1970 Camaro. Project "Cindy"

Discussion in 'Project Progress' started by iregret, Feb 20, 2008.

  1. iregret

    iregret Veteran Member Lifetime Gold Member

    Apr 21, 2003
    Land of enlightenment.
    Okay, I finished up my oil pan and started her up. The oil pan didn't appear to be leaking, but my transmission lines sure were. They were leaking on to the headers really bad. So, I had to replace them.

    Here is the thread I posted in the transmission section. >>HERE

    Fittings on a TH350 are NPS not NPT. The transmission will accept a NPT fitting, just be sure not to over tighten them.

    I decided to piece together my own kit instead of buying Summit's kit. I do like the look of the nickel plating that comes in the Summit kit, but decided to save a few bucks and go with the classic blue. Also, I want to route my lines out of the way so I decided to order 15 feet of line instead of the 10 feet that would have came in the kit.

    Summit's kit costs 173.44 (Includes a cooler. I already have one.)

    SUM-220649 (x2) Cooler fittings
    SUM-221301 (x4) Hose ends
    SUM-230615 (x1) 15' hose
    RUS-640520 (x1) Trans fittings

    Total 111.64 + shipping

    I like the Russell fittings better than the ones that are included in Summits kit. I know they're a bit spendy but hopefully they'll be done right this time and I'll never have to deal with them again.

    I had considered ordering a new hard line from online tube. They're asking 75.00 for a stainless steel line.

    Below is how I installed my braided lines.

    First off, it turns out that 15 feet wasn't enough to route them where I wanted to. I had planned on routing them along the frame rail, behind the battery, around the core support. I didn't have enough line to do it that way, so I ended up routing them under the core support where the frame ends near the bottom of the battery.

    So here is where I mounted my transmission cooler.

    Previously, I had the stock lines running to the stock cooler in the radiator. After that, they ran to the B&M cooler, and back to the transmission. I have a transmission temperature gauge installed. After monitoring the transmission, I do not believe that it is necessary, in my application, to have it installed that way. Instead, I ditched the stock cooler, and just installed my aftermarket one.

    Here is the setup I used to remove the stock lines from the transmission. If you are planning on doing this install, or something similar, I recommend purchasing a set of crows feet. It made the job 1000 times easier. I picked up my set at Harbor Freight.


    Here's how I cut them.

    First wrap the part that you want to cut tightly in electrical tape. Then I cut them quickly with my angle grinder with a cut off wheel.

    Tightly and quickly are key here if you don't want too many frayed ends.

    After that remove the electrical tape and trim frayed pieces if necessary.

    Next, pound this piece of the fitting on the braided hose.

    Insert the rest of the fitting.

    And tighten.

    Here it is all done.

    I didn't take any pics of the lines installed on the transmission end. It's basically the same though. There is no need to use Teflon tape on the AN fittings, but you do have to use them on the fittings in the cooler. This is because the fittings in the cooler are the actual part that's doing the sealing.

    One thing that I would recommend is to screw the fittings together and apart a few times before you install them. I had to do this to get the anodization off.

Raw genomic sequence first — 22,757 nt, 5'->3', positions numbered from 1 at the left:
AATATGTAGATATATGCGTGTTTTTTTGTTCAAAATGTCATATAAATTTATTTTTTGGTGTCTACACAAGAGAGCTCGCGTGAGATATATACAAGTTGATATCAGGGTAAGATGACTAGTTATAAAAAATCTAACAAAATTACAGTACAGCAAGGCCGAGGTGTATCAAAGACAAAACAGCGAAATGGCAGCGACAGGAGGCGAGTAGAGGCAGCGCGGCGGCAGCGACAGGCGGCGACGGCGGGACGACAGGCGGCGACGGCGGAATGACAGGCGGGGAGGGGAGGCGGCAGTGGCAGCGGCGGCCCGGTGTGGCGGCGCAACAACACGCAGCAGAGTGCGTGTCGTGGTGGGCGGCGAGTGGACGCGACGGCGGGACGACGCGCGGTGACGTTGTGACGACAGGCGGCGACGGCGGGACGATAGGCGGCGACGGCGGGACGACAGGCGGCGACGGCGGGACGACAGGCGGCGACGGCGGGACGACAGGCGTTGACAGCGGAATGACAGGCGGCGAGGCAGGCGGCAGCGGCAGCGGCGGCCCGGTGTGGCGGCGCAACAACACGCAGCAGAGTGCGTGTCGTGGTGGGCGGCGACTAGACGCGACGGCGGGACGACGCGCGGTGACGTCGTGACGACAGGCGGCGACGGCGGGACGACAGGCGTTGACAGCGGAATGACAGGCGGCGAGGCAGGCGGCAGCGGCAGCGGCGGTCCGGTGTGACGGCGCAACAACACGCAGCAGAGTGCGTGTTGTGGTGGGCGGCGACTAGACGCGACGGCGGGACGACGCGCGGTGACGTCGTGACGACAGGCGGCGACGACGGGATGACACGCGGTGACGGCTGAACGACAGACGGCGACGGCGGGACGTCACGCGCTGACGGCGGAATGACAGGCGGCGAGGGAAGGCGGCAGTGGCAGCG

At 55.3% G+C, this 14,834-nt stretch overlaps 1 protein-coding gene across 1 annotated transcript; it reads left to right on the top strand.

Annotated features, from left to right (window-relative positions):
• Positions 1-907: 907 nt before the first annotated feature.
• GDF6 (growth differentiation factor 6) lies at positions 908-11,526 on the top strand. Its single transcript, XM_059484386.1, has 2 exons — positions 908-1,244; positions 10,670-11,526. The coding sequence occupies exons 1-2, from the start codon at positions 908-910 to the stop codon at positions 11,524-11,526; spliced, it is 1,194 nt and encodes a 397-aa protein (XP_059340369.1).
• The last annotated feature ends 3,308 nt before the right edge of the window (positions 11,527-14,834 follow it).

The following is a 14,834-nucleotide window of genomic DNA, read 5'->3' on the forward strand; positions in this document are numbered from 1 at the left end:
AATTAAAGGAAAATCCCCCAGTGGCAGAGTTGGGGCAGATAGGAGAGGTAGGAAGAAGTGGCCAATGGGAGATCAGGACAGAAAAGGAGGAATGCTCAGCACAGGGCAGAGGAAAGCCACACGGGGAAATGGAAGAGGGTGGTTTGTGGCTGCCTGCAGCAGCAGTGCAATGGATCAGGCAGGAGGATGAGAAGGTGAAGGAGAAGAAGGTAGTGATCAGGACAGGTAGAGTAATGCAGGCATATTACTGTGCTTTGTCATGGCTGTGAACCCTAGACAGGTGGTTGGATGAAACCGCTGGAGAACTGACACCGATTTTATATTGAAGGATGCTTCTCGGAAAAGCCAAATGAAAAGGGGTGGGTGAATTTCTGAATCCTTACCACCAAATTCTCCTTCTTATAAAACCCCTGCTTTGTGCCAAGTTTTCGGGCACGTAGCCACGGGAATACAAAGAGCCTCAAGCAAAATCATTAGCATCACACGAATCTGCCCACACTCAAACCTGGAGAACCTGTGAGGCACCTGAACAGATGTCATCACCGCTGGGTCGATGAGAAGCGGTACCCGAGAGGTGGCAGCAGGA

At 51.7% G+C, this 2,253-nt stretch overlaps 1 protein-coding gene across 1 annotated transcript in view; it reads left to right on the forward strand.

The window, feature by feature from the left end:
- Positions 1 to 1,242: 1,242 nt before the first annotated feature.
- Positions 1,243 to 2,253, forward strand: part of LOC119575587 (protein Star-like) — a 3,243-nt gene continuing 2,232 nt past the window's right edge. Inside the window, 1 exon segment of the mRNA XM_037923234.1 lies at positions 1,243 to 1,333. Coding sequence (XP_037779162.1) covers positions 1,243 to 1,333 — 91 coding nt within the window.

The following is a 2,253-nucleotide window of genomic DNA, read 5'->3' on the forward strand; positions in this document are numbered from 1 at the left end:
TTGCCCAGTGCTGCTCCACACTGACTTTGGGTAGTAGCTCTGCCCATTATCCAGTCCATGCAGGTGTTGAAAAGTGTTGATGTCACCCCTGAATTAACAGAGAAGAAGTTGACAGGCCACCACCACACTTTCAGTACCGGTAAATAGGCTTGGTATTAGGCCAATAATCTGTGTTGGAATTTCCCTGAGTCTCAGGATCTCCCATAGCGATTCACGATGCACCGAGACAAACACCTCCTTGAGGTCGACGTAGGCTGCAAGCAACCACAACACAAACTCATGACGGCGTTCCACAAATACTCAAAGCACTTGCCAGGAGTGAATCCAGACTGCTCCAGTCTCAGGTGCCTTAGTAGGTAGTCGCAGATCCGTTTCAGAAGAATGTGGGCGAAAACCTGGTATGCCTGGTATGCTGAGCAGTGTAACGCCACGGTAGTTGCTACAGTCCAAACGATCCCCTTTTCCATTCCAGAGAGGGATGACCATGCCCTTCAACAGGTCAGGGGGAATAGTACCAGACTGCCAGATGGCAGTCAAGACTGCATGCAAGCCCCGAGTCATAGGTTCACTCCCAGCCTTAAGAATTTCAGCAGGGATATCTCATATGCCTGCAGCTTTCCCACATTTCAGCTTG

2. I have this same problem. Did you figure it out. I have been on summit looking. The 372 larger outer yoke bearing is 1.125" which these one seem to match? what do you think, gotta be one of these two but the bolt length on both seems a little short as my thread only begin half way into the yoke?
    Last edited: Nov 2, 2010
  3. protour73

    protour73 Veteran Member Lifetime Gold Member

    Sep 21, 2006
    West of Chicago
    Justin, you've got a great build thread going on here. The work you did on the stereo components was VERY ambitious, holy crap!!!

    The trials and tribulations of the leaks and other setbacks will be well worth it when you are done, keep up the good work!! Should be good inspiration for others thinking about doing theirs ;)

  4. frankz

    frankz Veteran Member

    Aug 24, 2009
    Justin,I think you've done a great job on the car and the thread! Pictures and documentation are beyond what I'm capable of doing..............It's always an after thought w/me. Keep it up.
  5. V8TEC

    V8TEC Veteran Member Lifetime Gold Member

    Nice work Justin. She's coming along nicely.

    Sorry to hear about Buddy, RIP.
  6. pokey_159

    pokey_159 Veteran Member

    Nov 17, 2009
    St.Louis, MO
    very clean thread, keep it up brother its gonna be all worth it when shes done
  7. WheelerCamaro

    WheelerCamaro New Member

    May 7, 2011
    Ogden, Utah

    Nice work Justin! I read this thread over the weekend. I've got a '70 myself. For the last 10 years throughout my restore, I've been wondering why my headers are so close to the body. Thanks to your body bushing advice, now I know. :)

    I know I should have replaced them long ago, but I never made it a priority. Its kinda fun to see someone else with both a '70 and a budget. :)

    Would you still go with solid mounts or go with poly if you were to do it again?

    In real life, I'm guessing you are either an IT guy or an electrical engineer?
  8. carcrazed

    carcrazed Veteran Member Lifetime Gold Member

    Feb 28, 2009
    Phoenix, AZ
    Hey Justin----

    What you been up to?
  9. 1dirtyz

    1dirtyz Veteran Member

    Oct 2, 2011
    Riyadh , saudi arabia
    amazing build thread !

    thank you very much for all the details you mention , there is a ton of info here!
  10. flowjoe

    flowjoe Moderator Staff Member Lifetime Gold Member

    Feb 7, 2006

Share This Page